For me, I’d want another few tight phases here to pressurise the Ospreys and the simple pass to Wycherley at the end of this GIF as he lines up across from the Ospreys flyhalf 5m out seems to be the easy decision.
Instead, we went wide too quickly when it wasn’t really on.
Hanrahan might have hit Haley here, or lofted a pass over to Nash for a simple finish but instead, the ball went dead. Nash overran his line, yes, but I think he might have been expecting a kick. Either way, it was indicative of overplaying it. The Ospreys took the lead a short while later. When Munster regained the lead before halftime, it was through the forwards again – a strong maul led to a series of tight carries before Beirne was prevented from touching the ball onto the base of the posts by Sam Cross. Penalty try. Yellow card.
I don’t think the Ospreys can have too many complaints but, in truth, the “base of the padding” law is something that I think needs to be changed up because it’s almost impossible for the Ospreys to defend this legally because they have to start behind the line, while the padding is a few inches in front. Anyway, Munster won’t be complaining.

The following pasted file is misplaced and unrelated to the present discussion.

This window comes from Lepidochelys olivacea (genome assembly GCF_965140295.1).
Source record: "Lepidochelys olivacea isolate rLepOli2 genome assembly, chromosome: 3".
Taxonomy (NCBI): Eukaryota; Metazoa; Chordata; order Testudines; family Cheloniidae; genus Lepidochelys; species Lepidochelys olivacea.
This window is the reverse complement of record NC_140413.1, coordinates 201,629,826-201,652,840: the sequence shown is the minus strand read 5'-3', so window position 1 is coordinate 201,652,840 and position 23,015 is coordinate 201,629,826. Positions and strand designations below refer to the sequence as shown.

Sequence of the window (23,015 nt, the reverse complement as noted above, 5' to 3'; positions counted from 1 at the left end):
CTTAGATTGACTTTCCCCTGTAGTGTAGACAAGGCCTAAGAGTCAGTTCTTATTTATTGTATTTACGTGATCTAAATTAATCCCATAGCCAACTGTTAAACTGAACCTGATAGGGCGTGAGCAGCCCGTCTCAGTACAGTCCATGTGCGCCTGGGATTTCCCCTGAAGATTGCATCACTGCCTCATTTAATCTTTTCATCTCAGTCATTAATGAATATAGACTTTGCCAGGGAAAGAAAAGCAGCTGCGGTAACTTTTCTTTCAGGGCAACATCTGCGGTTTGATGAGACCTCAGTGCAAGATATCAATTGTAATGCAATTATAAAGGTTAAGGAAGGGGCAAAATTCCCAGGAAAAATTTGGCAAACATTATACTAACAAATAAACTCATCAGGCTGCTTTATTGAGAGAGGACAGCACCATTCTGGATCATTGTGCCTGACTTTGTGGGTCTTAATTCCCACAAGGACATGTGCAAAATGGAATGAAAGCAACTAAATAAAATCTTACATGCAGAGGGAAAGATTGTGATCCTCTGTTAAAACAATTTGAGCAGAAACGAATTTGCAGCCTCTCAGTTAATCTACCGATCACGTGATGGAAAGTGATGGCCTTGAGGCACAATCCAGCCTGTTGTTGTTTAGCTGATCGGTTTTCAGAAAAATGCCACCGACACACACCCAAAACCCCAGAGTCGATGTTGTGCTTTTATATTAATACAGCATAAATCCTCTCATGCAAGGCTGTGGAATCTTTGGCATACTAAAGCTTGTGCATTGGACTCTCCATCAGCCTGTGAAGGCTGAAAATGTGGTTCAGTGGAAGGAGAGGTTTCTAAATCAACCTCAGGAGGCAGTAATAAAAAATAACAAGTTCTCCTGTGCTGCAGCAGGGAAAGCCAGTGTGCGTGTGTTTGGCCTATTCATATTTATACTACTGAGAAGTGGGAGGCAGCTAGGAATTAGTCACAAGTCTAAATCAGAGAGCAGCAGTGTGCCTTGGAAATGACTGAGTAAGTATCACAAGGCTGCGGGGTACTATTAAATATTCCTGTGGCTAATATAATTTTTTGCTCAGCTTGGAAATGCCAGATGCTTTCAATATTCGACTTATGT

The Ospreys took the lead in the second half after more bitty Munster play. The scrappy time between minutes 40 and 65 cost a shot at a bonus point win, and we looked a little directionless at times between turning the ball over through the hands and losing balls at the ruck. At 13-12 with just under 15 minutes remaining, Munster were looking under pressure but the bench impact began to tell. That was especially true in the manner in which Munster scored the winning try. A 30-phase special, this try scored by Mike Haley was the distillation of everything good that Munster did in this game, with the forwards to the fore.
The finish was easy – after 30 phases, the Ospreys were out on their feet and leaving gaps in the wide channels.
Mathewson hit Johnston, who threw the killer pass to Haley.